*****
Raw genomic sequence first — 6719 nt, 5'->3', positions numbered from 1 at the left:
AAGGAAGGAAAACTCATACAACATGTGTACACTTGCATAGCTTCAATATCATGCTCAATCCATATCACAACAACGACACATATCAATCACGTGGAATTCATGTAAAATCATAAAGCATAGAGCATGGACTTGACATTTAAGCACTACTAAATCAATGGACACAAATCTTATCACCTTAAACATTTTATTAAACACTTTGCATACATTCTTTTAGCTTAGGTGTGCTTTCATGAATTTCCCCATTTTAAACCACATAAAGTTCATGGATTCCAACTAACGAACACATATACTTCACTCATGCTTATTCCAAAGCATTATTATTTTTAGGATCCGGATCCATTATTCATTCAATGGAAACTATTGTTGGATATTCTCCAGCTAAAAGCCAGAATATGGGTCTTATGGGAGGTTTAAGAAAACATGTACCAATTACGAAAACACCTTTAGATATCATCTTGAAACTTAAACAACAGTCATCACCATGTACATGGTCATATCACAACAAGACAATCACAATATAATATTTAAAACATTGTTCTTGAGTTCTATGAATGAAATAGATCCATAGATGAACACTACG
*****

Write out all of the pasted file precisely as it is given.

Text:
Raw genomic sequence first — 6719 nt, 5'->3', positions numbered from 1 at the left:
AAGGAAGGAAAACTCATACAACATGTGTACACTTGCATAGCTTCAATATCATGCTCAATCCATATCACAACAACGACACATATCAATCACGTGGAATTCATGTAAAATCATAAAGCATAGAGCATGGACTTGACATTTAAGCACTACTAAATCAATGGACACAAATCTTATCACCTTAAACATTTTATTAAACACTTTGCATACATTCTTTTAGCTTAGGTGTGCTTTCATGAATTTCCCCATTTTAAACCACATAAAGTTCATGGATTCCAACTAACGAACACATATACTTCACTCATGCTTATTCCAAAGCATTATTATTTTTAGGATCCGGATCCATTATTCATTCAATGGAAACTATTGTTGGATATTCTCCAGCTAAAAGCCAGAATATGGGTCTTATGGGAGGTTTAAGAAAACATGTACCAATTACGAAAACACCTTTAGATATCATCTTGAAACTTAAACAACAGTCATCACCATGTACATGGTCATATCACAACAAGACAATCACAATATAATATTTAAAACATTGTTCTTGAGTTCTATGAATGAAATAGATCCATAGATGAACACTACG